The DOE will conduct a thorough review that includes making all required statutory findings as well as consideration of the proposed project’s environmental impacts, the project’s technical and economic feasibility, and whether the project is in the public interest.
What are the decisional guidelines?  Or is DOE just making this crap up as they go?

What is "other due diligence?"
DOE will decide whether to participate in the proposed project, a decision which would include route selection, once all environmental reviews and other due diligence have been completed. The earliest a decision could be made is at least 30 days after issuing the Final EIS, which is not expected before 2015.
How can you participate in the decision making process outside the EIS?  How should landowner stakeholders be consulted in this process?  Where's the due process?
Issues Not Addressed in the EIS: Before DOE conducts its review of all of the factors discussed above, the applicant will be required to submit further information and update its original application. Once DOE receives the updated information, and deems the application complete, it will provide notice that the application is available for public review through a notice in the Federal Register and an announcement on the OE website. Publication of this notice in the Federal Register will begin a 45-day public comment period. The notice will describe how to comment on the application for the proposed project. All comments submitted during the comment period will be considered in the DOE’s ultimate decision as to whether to participate in the proposed project under the Section 1222 program.
Oh, now I know they're just making the rules up at they go.  Updated application?  Why?  So that Clean Line can address any shortcomings and make its application a little more legally bulletproof?  A "do-over," as we used to call it on the playground.  Where is this 45-day comment period written into the statute (hint:  it's not -- they just made it up!)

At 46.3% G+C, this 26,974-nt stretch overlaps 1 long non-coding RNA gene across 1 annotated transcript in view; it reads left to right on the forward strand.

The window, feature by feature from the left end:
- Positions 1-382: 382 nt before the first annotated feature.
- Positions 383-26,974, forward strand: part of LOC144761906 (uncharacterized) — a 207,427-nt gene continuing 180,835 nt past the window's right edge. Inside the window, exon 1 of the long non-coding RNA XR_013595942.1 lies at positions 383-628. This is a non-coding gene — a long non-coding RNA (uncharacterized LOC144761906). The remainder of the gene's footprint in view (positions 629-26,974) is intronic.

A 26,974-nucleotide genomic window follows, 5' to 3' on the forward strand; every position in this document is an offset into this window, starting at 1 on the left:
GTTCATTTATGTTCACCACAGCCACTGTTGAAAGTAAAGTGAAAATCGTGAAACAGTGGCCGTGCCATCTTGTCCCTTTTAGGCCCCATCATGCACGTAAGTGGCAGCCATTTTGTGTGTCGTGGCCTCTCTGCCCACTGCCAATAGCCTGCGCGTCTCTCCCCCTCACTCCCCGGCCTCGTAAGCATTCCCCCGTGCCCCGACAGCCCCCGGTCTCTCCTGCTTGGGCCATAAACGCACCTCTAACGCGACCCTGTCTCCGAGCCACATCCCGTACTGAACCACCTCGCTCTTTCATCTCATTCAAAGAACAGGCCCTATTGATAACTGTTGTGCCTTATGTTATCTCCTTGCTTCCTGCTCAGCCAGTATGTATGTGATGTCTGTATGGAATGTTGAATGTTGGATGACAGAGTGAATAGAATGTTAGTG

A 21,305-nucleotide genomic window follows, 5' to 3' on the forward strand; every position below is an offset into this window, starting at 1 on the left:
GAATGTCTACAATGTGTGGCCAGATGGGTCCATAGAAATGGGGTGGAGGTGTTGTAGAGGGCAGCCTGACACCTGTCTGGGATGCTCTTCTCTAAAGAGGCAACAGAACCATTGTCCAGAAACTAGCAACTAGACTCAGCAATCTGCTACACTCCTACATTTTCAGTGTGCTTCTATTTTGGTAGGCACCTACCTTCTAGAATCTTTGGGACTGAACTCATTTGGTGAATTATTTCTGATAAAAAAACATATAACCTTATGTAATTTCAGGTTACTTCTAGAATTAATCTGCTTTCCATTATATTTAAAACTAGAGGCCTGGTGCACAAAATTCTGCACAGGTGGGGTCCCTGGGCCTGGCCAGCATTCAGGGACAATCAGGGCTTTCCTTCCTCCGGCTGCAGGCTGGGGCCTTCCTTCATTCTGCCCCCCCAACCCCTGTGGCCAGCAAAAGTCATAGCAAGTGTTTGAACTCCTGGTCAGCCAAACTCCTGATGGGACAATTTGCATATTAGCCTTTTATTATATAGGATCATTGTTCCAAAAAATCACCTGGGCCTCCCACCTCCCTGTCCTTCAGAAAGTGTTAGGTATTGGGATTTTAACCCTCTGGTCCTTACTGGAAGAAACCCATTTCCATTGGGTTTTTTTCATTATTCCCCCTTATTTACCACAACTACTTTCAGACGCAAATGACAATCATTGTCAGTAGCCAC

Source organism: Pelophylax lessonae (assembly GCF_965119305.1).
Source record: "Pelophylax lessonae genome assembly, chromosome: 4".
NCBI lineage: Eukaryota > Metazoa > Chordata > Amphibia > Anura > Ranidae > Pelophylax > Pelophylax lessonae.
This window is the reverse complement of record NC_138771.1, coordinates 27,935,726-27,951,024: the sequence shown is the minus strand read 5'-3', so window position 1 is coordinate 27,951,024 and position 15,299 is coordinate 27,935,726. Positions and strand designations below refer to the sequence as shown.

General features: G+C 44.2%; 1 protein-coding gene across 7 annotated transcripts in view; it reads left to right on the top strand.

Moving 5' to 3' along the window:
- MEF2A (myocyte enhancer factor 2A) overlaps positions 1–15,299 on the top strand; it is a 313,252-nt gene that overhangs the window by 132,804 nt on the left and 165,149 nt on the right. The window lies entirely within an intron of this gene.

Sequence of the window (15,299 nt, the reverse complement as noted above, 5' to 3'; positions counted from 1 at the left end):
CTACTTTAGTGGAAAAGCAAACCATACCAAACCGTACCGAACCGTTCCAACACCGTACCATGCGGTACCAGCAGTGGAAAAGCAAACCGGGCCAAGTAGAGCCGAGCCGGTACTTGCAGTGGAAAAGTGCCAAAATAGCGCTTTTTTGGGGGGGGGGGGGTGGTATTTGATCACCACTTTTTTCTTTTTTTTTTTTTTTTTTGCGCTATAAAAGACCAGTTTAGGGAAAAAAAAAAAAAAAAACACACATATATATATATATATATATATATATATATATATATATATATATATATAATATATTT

So, what to do?  Keep asking questions!  Submit your additional questions here and encourage Angela to flesh out her confusing FAQ.  And be sure to ask her... "Where's the due process for affected landowners?"
Last Monday, Illinois Commerce Commission ALJ Larry Jones issued his proposal for an Order of the Commission regarding RICL's request for authority to build its project in Illinois.  Note that this is just a proposal, it is NOT an official Order of the Commission and has no authority unless adopted by the five member Commission.

Meanwhile, the legal debate will continue.  Under Section 200.830 of the Rules, exceptions to the Proposed Order and replies thereto may be filed by the parties.

Let's just start out by stating that the Proposed Order (P.O., for short) is a beast -- 216 pages of repetitive back and forth, and lots of legal prose.  If you've actually read the whole thing, congratulations!  It took me most of the week to plow through it and to do the research to answer my own questions about certain parts.

First of all, we need to know what RICL asked the ICC to do.